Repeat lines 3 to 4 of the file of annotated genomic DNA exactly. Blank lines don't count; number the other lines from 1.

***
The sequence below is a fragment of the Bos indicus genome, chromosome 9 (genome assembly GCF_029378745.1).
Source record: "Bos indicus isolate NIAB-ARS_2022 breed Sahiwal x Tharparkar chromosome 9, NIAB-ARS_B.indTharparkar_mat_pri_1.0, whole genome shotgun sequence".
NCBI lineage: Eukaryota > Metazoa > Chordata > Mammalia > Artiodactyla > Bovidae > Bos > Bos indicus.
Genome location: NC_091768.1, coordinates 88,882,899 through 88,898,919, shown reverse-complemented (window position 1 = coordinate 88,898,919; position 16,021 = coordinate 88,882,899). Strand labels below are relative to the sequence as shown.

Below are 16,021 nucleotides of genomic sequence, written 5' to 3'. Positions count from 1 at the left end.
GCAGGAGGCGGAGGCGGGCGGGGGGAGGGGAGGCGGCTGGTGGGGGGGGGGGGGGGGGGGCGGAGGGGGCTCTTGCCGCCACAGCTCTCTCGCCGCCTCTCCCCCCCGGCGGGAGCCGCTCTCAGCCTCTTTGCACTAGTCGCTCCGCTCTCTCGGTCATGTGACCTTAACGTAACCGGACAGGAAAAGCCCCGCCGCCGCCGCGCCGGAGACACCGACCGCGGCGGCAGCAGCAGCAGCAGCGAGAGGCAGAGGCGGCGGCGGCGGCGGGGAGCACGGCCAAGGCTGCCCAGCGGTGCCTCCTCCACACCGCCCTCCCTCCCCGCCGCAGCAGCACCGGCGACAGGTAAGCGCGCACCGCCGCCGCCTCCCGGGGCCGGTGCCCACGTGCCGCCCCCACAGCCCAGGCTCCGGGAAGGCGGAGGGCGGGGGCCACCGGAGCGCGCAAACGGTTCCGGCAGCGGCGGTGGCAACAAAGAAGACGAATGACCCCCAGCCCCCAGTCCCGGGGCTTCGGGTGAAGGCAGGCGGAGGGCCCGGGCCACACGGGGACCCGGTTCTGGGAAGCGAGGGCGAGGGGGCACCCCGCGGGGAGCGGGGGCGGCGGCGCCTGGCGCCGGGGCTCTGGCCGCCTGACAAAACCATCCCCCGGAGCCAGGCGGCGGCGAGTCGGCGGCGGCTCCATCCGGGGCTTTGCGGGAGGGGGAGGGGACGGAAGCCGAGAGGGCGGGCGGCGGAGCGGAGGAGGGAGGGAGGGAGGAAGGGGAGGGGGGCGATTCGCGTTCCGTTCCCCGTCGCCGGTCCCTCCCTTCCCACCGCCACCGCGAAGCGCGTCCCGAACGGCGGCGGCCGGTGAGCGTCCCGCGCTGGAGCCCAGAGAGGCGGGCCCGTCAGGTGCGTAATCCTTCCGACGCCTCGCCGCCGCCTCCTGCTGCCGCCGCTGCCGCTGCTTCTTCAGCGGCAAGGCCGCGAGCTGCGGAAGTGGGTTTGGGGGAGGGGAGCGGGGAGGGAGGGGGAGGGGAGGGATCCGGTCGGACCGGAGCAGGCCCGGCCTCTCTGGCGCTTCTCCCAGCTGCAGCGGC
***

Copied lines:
NCBI lineage: Eukaryota > Metazoa > Chordata > Mammalia > Artiodactyla > Bovidae > Bos > Bos indicus.
Genome location: NC_091768.1, coordinates 88,882,899 through 88,898,919, shown reverse-complemented (window position 1 = coordinate 88,898,919; position 16,021 = coordinate 88,882,899). Strand labels below are relative to the sequence as shown.